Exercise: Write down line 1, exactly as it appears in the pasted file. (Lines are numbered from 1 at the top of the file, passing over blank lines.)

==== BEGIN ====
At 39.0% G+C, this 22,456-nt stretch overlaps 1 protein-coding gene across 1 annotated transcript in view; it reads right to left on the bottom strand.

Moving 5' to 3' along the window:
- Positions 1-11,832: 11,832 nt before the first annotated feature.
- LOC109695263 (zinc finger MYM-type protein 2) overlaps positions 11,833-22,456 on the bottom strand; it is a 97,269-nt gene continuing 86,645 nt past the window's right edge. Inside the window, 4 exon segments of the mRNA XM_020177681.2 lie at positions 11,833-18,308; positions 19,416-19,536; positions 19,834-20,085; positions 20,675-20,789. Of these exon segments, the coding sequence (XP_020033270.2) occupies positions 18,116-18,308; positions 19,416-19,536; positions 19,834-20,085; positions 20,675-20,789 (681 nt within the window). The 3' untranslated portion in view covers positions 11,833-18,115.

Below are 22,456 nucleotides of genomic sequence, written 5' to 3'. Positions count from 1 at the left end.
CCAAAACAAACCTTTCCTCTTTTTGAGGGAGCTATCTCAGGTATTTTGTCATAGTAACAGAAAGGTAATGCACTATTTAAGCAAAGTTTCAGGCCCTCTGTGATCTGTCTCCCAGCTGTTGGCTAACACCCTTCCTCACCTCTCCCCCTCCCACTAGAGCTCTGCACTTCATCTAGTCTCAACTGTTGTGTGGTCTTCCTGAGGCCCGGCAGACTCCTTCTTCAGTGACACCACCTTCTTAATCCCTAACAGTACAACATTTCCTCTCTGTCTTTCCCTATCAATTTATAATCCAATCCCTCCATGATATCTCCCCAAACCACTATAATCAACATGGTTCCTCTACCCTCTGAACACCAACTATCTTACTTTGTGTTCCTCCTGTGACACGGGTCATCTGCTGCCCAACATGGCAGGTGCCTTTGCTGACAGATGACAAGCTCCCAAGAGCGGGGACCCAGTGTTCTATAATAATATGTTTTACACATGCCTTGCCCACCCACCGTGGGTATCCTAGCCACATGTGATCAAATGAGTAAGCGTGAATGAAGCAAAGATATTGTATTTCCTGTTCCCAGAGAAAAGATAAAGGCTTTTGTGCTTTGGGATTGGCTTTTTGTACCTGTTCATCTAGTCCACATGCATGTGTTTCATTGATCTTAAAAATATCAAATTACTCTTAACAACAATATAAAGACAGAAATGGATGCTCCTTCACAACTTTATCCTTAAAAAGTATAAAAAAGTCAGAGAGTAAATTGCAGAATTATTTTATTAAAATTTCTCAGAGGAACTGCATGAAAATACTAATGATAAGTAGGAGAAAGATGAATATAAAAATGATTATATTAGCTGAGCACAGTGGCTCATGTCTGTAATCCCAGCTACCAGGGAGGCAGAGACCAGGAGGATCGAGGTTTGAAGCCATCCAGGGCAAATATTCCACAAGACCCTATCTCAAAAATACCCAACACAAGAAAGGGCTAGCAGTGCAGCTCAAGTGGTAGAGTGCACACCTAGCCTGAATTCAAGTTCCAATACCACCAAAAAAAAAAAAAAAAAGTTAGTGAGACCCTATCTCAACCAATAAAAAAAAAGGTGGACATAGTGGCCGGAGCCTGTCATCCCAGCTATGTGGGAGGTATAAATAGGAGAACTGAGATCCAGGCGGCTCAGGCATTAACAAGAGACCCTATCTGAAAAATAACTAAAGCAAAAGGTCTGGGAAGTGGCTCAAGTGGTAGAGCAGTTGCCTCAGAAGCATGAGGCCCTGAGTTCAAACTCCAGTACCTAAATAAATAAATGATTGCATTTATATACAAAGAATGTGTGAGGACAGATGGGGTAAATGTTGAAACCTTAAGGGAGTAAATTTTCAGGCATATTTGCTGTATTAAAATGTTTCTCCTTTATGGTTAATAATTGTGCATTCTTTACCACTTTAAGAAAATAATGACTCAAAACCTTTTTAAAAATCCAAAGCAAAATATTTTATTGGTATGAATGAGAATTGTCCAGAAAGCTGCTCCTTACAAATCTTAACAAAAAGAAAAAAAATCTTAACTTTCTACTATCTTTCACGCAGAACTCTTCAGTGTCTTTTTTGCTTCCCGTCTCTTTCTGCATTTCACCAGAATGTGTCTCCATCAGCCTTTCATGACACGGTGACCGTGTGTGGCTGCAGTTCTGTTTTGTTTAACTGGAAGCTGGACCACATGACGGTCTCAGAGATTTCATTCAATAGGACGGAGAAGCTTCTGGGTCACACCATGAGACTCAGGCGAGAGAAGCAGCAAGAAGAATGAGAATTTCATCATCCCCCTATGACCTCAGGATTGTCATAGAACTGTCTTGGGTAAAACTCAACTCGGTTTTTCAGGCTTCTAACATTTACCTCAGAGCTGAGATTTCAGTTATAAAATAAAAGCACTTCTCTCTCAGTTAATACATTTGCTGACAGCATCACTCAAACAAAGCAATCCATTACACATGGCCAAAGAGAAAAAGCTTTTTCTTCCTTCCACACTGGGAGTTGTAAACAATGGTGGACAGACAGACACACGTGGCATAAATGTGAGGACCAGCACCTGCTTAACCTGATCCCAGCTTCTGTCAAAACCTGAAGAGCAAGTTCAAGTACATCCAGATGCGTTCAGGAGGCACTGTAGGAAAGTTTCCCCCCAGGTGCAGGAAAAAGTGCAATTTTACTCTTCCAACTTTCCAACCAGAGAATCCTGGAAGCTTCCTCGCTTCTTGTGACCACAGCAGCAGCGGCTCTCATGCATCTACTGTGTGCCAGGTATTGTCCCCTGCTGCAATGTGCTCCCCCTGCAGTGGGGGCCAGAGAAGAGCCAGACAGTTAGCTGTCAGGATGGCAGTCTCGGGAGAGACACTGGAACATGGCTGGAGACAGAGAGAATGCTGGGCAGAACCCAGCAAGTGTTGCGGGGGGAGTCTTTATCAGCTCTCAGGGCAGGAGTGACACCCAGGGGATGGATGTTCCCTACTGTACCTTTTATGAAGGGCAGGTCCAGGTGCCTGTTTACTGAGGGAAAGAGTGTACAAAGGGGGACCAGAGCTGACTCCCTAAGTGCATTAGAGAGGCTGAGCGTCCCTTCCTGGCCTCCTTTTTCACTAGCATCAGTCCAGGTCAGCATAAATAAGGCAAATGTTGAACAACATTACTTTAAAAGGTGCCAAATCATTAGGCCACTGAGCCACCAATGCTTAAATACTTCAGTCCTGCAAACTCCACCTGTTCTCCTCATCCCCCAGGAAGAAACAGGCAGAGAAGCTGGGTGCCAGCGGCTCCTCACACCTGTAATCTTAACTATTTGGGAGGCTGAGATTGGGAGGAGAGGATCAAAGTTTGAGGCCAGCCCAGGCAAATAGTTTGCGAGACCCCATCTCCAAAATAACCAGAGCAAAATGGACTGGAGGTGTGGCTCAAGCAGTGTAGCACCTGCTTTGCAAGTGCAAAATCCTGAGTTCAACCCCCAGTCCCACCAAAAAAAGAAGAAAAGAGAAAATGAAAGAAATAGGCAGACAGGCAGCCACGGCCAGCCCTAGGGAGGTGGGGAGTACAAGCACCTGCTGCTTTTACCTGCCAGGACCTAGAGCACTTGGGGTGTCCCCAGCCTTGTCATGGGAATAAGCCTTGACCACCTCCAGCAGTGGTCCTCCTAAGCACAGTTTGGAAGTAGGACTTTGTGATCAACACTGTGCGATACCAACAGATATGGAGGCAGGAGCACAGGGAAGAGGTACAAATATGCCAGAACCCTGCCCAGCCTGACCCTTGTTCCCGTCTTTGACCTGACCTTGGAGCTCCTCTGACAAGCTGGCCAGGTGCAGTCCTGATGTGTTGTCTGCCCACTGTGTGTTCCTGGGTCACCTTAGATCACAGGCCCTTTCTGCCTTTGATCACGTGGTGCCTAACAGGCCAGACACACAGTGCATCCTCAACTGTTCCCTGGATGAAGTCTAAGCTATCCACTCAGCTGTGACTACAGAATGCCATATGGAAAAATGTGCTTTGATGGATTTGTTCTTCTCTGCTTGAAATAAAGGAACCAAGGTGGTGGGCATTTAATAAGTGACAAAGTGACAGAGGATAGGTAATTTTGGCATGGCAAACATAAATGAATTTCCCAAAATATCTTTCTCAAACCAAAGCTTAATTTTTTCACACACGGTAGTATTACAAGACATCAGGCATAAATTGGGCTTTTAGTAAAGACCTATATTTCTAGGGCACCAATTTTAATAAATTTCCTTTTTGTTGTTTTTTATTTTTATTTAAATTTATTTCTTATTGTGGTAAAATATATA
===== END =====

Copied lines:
At 39.0% G+C, this 22,456-nt stretch overlaps 1 protein-coding gene across 1 annotated transcript in view; it reads right to left on the bottom strand.